Imagine being a forefoot striker and 6 miles into a run your calf starts to fatigue. That forefoot strike now becomes a potential liability. We like, when possible, a mid foot strike. This avoids heel strike, avoids the problems above, and is still a highly effective running strike pattern. Think about this, if you are a forefoot striker and yet you still feel your heel touch down each step after the forefoot load, you may be experiencing some of the things I mentioned above on a low level. And, you momentarily moved backwards when you are trying to run forwards. Why not just make a subtle change towards mid foot strike, when that heel touches down after your forefoot strike, you are essentially there anyways. Think about it.

Shawn Allen, one of The Gait Guys

Footwear Matters: Influence of Footwear and Foot Strike on Loadrates During Running. Medicine & Science in Sports & Exercise:
Rice, Hannah M.; Jamison, Steve T.; Davis, Irene S.

Here is another nice review. Consider Sever’s with all your younger heel pain patients

We posted on this a few weeks ago. see here:…/clinical-tidbit-heel-pain-i…

A Pedograph mapping case.  Everyone wants to use the high tech stuff, we say you dont need it most of the time.  What do you see in this case ?

Answers: Increased heel pressure, Uncompensated forefoot varus (as evidenced by a lack of ink under the first metatarsals (you could even put a Rothbart foot-type on your DDx list), increased clawing of the 2nd-3rd digits on the right, and bilateral Morton’s second toes.  If you look carefully at the big toe ink presentation you can see a “pinch” callus on the left foot at the medial aspect of the hallux. This might also represent some increased pressure being exerted by the short big toe flexor (flexor hallucis brevis), the longus (FHL) would give a more distinct distal pressure and ink response at or near the tip of the toe. What you want to see is a nice ink spot that is well blended throughout the entire pad of the hallux.  There is also similar hint of more use of the short flexor on the right and less of the long flexor. Overall the toes are bunched together in a group, there is not much separation, we sometimes take this as a global representation of a weaker foot.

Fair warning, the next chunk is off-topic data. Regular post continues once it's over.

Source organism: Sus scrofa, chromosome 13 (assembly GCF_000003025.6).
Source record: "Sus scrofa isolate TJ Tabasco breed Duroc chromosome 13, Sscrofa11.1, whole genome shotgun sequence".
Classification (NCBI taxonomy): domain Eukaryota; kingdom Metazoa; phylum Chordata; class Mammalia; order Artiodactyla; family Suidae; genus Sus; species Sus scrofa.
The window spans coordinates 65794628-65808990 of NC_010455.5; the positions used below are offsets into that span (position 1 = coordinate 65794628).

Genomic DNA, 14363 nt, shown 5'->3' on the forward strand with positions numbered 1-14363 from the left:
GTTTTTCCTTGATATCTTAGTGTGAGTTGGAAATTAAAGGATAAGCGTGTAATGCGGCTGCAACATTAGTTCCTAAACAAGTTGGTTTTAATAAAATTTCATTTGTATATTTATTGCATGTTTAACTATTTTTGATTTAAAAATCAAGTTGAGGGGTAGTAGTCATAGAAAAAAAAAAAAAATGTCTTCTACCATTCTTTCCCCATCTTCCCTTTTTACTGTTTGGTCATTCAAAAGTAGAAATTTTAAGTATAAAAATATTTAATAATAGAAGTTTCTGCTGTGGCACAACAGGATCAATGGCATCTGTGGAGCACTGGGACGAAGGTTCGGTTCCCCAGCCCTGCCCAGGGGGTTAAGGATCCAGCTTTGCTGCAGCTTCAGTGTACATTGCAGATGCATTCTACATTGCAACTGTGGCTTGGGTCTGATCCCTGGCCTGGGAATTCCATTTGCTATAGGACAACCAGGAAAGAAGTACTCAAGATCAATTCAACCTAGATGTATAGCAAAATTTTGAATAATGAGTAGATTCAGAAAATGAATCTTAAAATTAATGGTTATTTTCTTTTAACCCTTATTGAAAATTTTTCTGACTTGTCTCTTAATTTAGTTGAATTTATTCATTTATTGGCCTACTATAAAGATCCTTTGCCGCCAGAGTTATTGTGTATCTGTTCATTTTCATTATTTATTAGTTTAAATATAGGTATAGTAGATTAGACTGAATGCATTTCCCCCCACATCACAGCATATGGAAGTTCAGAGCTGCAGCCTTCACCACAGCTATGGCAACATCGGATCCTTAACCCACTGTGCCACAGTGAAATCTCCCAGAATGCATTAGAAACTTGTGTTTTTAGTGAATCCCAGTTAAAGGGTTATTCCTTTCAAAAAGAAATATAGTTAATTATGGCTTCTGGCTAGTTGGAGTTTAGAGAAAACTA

Q: What could this transfer to as a clinical presentation (what kinds of things might you be suspicious of as you conduct your examination ?:


Obviously heel pain has to be on the list.  There is a fair amount of heel pressure going on here.  With a forefoot varus or, simply put, incompetence of the medial foot tripod stability structure the person is more likely to generate more medial rotation of legs.  This, if not met will good pelvic and core resistance, can lead to lumbopelvic functional instability and thus low back pain. Typically, Forefoot varus clients either pronate very heavily, sometimes late (as in this case) as evidenced by lack of heavy ink printing through the arch area, or they tend to compensate and try to walk on the outsides of their feet. Anyone who delays or rushes the 3 rockers of the foot (rear, mid or forefoot rockers) is going to see compensations to the compromised the ankle rocker movement.  This obviously has its complications as well.  There is no good compensation.  As we say, if something is not working right……..someone has to pay, eventually.